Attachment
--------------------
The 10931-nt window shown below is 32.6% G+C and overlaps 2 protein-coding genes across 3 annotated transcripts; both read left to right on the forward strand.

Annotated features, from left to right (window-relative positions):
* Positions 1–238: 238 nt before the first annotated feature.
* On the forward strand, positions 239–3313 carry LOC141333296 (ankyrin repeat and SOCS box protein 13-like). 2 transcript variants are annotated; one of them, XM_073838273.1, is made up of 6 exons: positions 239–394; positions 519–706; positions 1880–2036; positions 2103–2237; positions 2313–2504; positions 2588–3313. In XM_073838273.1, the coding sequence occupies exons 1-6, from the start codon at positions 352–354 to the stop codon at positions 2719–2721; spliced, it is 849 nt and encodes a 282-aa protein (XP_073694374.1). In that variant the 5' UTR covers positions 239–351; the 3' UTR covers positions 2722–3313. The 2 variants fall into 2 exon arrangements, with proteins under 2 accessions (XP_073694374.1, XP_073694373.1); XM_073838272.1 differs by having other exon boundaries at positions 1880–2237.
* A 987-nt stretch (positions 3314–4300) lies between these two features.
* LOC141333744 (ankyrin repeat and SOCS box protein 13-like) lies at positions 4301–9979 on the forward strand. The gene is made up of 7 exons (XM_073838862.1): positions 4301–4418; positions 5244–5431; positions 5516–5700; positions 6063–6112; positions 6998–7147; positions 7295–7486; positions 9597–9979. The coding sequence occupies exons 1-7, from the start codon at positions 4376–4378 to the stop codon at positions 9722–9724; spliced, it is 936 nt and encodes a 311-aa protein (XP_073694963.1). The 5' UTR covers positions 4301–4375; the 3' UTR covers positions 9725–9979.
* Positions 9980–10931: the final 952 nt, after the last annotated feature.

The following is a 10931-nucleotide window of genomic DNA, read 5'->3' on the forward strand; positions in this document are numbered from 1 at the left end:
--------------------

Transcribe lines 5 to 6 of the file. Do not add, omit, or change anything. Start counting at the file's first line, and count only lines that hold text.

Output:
* A 987-nt stretch (positions 3314–4300) lies between these two features.
* LOC141333744 (ankyrin repeat and SOCS box protein 13-like) lies at positions 4301–9979 on the forward strand. The gene is made up of 7 exons (XM_073838862.1): positions 4301–4418; positions 5244–5431; positions 5516–5700; positions 6063–6112; positions 6998–7147; positions 7295–7486; positions 9597–9979. The coding sequence occupies exons 1-7, from the start codon at positions 4376–4378 to the stop codon at positions 9722–9724; spliced, it is 936 nt and encodes a 311-aa protein (XP_073694963.1). The 5' UTR covers positions 4301–4375; the 3' UTR covers positions 9725–9979.